The embedded account of the breast implant is an eddy in the flow of the narrative. She says, They put in a silicone implant and I hated it. Although Beatrice invited the surgical modification, she feels betrayed by it. Beatrice hated the implant and felt [her] handicap; she is convinced of her inability to recapture sexual interest and feels unable to reclaim her body for herself—as herself. The mutilated body she imagines reflected in the eyes of others alienates her from her sexuality, from her desire, from her connection to her woman’s body. This eddy in the narrative stream foreshadows the sense of mutilation—the real punchline—as she struggles to accommodate the failure of medical care to deliver restitution, and searches for other sources of intactness in the face of profound bodily changes brought about by both the disease and its treatment.

Later in the interview she spoke more about the implant:

…later, I had the whole thing out [and had a reconstruction]. But although I had a huge scar on my back, suddenly I had the shape of a woman, and that gave me– I don’t think I have too much vanity, but for me, it’s very important that I feel my self. I don’t have a good self image now, because I don’t have eyebrows, eyelashes. I hate this wig. But the minute I come back to feel and look what I’m supposed to look, or think I’m supposed to look, I gain back a lot of self confidence. And that plastic surgeon was a very, very nice man. I liked to go to him. He offered—There were a couple of things. He also said I could have a double mastectomy, because he always knew that the biggest threat was cancer. But for me, fighting cancer was also wanting breasts, wanting my whole self back.3

Beatrice begins to reclaim her body and through her body, to reclaim herself. She struggles to redefine herself as a woman, in Cixous’s words, “capable of losing a part of herself without losing her integrity”.1 She notes that she cannot feel herself without her eyebrows, eyelashes, and the shape of a woman. And she draws the line before the statistics and techniques that suggest it would be safest to remove both breasts. Beatrice takes the initial steps that will dissect her expectations that the female body be a fetish for others away from her self identity as a woman in this scarred body. She begins to resist the command: “Hold still, we’re going to do your portrait, so that you can begin looking like it right away”.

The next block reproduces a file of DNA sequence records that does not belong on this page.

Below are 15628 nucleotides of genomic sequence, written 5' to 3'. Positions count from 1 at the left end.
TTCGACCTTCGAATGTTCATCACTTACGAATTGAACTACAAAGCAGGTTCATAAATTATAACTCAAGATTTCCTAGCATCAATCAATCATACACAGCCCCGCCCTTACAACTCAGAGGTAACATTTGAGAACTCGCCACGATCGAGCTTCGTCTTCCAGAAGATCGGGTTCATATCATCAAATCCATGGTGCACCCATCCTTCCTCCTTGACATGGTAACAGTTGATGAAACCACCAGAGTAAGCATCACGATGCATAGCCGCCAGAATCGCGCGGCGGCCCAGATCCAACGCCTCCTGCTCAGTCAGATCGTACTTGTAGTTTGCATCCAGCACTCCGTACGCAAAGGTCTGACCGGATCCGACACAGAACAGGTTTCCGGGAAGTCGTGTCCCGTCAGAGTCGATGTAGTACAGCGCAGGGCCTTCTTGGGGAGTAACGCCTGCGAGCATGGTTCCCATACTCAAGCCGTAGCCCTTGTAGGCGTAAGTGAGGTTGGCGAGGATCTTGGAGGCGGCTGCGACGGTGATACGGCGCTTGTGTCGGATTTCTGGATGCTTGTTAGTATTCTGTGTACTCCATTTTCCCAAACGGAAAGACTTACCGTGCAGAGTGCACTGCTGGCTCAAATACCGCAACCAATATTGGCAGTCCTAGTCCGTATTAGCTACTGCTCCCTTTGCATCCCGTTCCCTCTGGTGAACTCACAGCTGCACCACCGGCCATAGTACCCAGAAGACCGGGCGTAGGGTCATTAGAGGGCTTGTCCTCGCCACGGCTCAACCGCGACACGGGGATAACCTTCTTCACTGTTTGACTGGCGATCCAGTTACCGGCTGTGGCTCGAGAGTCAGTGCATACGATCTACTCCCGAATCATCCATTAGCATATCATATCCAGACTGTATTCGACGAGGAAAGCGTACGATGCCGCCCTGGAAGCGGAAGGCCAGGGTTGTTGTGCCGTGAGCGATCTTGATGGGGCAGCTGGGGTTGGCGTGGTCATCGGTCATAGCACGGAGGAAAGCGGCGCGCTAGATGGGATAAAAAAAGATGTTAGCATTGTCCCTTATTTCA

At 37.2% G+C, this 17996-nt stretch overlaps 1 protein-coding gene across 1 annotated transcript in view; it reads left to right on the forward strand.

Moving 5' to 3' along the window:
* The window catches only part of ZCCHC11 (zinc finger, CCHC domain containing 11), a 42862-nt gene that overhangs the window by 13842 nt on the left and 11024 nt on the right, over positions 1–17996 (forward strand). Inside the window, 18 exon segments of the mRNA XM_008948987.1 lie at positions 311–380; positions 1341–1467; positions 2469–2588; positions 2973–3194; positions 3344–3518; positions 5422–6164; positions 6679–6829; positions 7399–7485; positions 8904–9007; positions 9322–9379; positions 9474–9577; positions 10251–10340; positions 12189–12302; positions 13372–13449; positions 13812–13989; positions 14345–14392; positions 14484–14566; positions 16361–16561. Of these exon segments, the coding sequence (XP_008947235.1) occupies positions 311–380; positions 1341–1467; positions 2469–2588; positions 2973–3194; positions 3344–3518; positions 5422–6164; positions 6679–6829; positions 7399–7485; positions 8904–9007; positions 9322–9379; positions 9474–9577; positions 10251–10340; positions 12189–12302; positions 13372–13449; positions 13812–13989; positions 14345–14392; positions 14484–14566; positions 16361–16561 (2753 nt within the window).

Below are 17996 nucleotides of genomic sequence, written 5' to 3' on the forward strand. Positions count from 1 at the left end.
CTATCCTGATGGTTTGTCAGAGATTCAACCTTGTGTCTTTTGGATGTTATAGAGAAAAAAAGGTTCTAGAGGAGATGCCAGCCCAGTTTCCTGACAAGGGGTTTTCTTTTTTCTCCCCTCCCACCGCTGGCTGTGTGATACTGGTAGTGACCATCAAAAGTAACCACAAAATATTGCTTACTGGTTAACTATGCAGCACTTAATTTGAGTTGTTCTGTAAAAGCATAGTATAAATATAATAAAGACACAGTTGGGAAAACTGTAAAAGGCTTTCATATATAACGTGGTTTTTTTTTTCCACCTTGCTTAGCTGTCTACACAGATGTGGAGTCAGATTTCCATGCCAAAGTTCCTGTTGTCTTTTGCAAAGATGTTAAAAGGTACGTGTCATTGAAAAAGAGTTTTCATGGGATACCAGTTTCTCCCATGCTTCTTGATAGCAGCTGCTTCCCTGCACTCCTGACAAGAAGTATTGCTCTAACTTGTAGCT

NARRATIVE 2

Susannah, an architect in her 40s, addresses the question of wholeness in a different way. As she talks about losing her breast, she says:

It was very painful, and it was sad. It was sad to lose a piece of your body—a piece of my body, and it wasn’t just because it was a breast, but it was a part of my body. A lot of people would say, “Well, it’s just your breast.” What kind of cockamamie comment that is, I don’t know. I would just think about, oh, it was there, now it’s not. Like, where did it go? I called up my surgeon and said, “What did you do with it?” She said, “Well, we froze it.” And I said, “Oh, well, if you were going to throw it away, I’d want it.” I was thinking I would have a little burial for it in the backyard. But I just wanted to make sure that they didn’t throw it away. I’m still sad about it.3

For Susannah, the mastectomy is at once an experience of loss and of locating herself in her body. Frank writes about this as the question of “body relatedness”—in essence asking, “Do I have a body, or am I a body?”25 Susannah switches pronouns—from “your body” to “my body”—reflecting the empathic/loosely boundaried position of women in the field of self, body, and sexuality. Is it my breast or her breast we speak of at this moment in the interview? As we talk sitting face to face, the loss of her breast is also the potential loss of my breast. The lost breast becomes, in Cixous’s words, “the uncanny stranger on display”—objectified and disowned, passed like a hot potato between us. Susannah begins to overcome alienation from her single breasted body by claiming her lost breast as, “a piece of my body”. Thus, she struggles to reclaim her body while acknowledging its changed status. Susannah articulates the internalised phallic voice when she says: “Well, it’s just your breast”. She then argues against that voice and claims her loss, rage, and sadness along with a continued connection to, and identification with, her severed breast.

She goes on to reflect:

I think the first time I really felt that I was all one piece was after I had my mastectomy. I realised that I’m in my body, that I am my body, it was the weirdest—I had to sit down. I was like, holy shit! I think I felt that more and more over time in this whole situation, but that was really the first time I ever felt that, that I realised my body had more of a say than maybe I wanted to give it credit for.3